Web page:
Serving the campus of the University of Alabama since 1894

The Crimson White

Serving the campus of the University of Alabama since 1894

The Crimson White

Serving the campus of the University of Alabama since 1894

The Crimson White

    A look at cable vs streaming services


    Many college students are on tight budgets and look for any way they can to save money. And for some students, a once-common utility is falling by the wayside: cable.

    With the rise of streaming services like Netflix, Hulu and Amazon Prime Instant Video, students now have inexpensive options for watching television that don’t involve using a conventional hookup. Because these online services also create their own programming, users can also enjoy a wider variety of television content.

    “In today’s inter-networked world, you search for something and pull it to you,” said Jeremy Butler, a television studies professor here at UA. “If you want to watch an old Seinfeld episode, you go to YouTube or Hulu and you say, ‘Send me that.’”

    Butler discussed the shift in the status quo of television that has occurred in the past decade or so. He spoke about how television has gone from a “push” activity to becoming a “pull” activity. When you log into Netflix, you can search for the specific TV shows and movies you would like to watch. You can search for a specific episode within a series, or even fast-forward or rewind to a specific time in that episode.

    “I think kids place a heavy influence on cost when it comes to choosing cable or online streaming. I think an added benefit of online streaming is the seemingly endless amount of TV series and movies that are included in the monthly subscription,” said Adrienne Cumming, a senior majoring in Public Health. “When I move to Mobile for grad school, I do not plan on purchasing cable. I am satisfied with the options on Netflix, and do not need the added cost.”

    However, according to telecommunication and film student Elliot Panek, there may be more to the conversation of cable television versus streaming content than just the costs. As college students, scheduling also plays a larger role in that conversation.

    “In terms of millennials, college students and young people have these flexible schedules, even traditionally twenty years ago before streaming, they didn’t watch much television anyway,” said Panek. “So I think, aside from the fact that they’re just adopters of technology, they also have flexible schedules and they don’t tend to subscribe to cable.”

    Students like to go to their apartments and dorms in between classes and watch singular episodes of their favorite shows, and not have to worry about missing the beginning or the end of the episodes.

    Traditional television still has some advantages, however.

    “I don’t think television will ever die. Yes, Netflix is awesome and cheap, but it’s not live. You can’t watch live news or sports or even TV premieres,” said Gueret. “Someone would argue about internet outlets as a way to get news, but convenience is key. Most mornings I turn on the news while getting ready, and I assume I’m not the only one that does that.”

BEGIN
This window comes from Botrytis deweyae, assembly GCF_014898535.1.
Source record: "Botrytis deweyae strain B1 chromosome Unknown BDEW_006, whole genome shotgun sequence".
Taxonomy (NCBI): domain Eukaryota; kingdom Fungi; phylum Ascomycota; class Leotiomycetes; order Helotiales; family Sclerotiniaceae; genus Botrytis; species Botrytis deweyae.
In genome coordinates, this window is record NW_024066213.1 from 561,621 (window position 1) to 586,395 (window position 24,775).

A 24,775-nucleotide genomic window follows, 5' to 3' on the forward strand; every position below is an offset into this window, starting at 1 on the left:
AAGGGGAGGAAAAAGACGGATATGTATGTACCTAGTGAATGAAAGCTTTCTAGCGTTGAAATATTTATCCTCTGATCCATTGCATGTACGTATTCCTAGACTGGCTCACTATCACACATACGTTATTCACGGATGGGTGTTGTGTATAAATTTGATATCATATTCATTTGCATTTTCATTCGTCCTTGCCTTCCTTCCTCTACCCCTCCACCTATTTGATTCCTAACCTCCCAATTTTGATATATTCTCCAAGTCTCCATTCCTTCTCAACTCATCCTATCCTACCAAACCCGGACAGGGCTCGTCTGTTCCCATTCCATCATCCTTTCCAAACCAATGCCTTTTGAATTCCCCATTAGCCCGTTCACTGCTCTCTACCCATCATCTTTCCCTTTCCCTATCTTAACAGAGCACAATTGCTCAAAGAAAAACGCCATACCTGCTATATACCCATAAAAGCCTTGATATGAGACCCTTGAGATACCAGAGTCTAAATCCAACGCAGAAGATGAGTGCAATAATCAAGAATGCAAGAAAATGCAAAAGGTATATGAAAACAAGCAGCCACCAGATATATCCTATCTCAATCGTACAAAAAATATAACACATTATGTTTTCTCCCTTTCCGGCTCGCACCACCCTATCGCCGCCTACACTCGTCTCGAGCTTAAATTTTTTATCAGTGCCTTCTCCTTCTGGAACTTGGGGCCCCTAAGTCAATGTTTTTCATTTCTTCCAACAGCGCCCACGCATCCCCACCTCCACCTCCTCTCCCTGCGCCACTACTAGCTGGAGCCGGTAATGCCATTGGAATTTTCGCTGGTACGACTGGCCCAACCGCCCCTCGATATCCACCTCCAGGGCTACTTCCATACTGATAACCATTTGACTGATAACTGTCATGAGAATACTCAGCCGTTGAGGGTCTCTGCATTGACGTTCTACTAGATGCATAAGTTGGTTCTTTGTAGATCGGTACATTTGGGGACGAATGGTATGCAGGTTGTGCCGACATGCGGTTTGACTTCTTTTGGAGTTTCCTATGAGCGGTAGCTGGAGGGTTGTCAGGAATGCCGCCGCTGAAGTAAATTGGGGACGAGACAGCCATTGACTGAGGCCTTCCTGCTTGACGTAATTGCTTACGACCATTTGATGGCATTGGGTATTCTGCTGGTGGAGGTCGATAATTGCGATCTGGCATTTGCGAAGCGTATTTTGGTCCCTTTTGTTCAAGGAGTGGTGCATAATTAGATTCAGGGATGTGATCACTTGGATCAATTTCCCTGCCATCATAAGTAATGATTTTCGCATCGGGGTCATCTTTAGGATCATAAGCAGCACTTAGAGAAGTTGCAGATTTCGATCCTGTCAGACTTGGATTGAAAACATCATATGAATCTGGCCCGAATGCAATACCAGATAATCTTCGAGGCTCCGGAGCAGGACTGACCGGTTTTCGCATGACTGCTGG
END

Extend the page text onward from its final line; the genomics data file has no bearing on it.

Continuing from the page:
Live sports are another area where the big three streaming services come up short. However, the WatchESPN App and CBSSports App are now options for cell phones and computers to watch live sports.

    “There’s still a desire to share an experience simultaneously with someone else,” said Panek. “It’s amazing how reliant the entire economic structure of cable television depends on sports and the exclusivity of sports. If the NFL or the NCAA signs a deal with Google or Yahoo, which they might, the whole thing might collapse.”

    According to Butler, it has become more of a practice to use friends’ or parents’ streaming services instead of having to pay for a personal account. Panek said streaming services are taking advantage of this practice.

    “Now I think they like this idea of more and more people getting hooked,” he said. “Why not spread this thing around, so that you get in the habit of watching Amazon or HBO or whatever?”

    Then there are students that have determined that they would like to take advantage of the bundling aspect, and capitalize on the pros of having both cable television and streaming services, such as sophomore journalism major Aimee Gueret.

    “Currently, where we live the cable and internet is included. But for next year, we talked about getting a bundle of both cable/internet with the least amount of channels since we mostly use Netflix. But we’d want cable for news and sports,” said Gueret. “We made a list of wants and needs for our house and internet was a need while cable was a want.”

    This generation will have a large impact on the industry within the next decade or so. The notion that television will die out is not final. Streaming services have changed the game in the television industry, but they have far from slowed it down.

    “People have predicted for years that the theaters would die out, because everybody has all this access to movies at home. But they haven’t, because people still want to be able to go out for nice entertainment or with friends,” said Butler. “I don’t think we’re heading into a paradise of everything being available any time we want for free.”

    More to Discover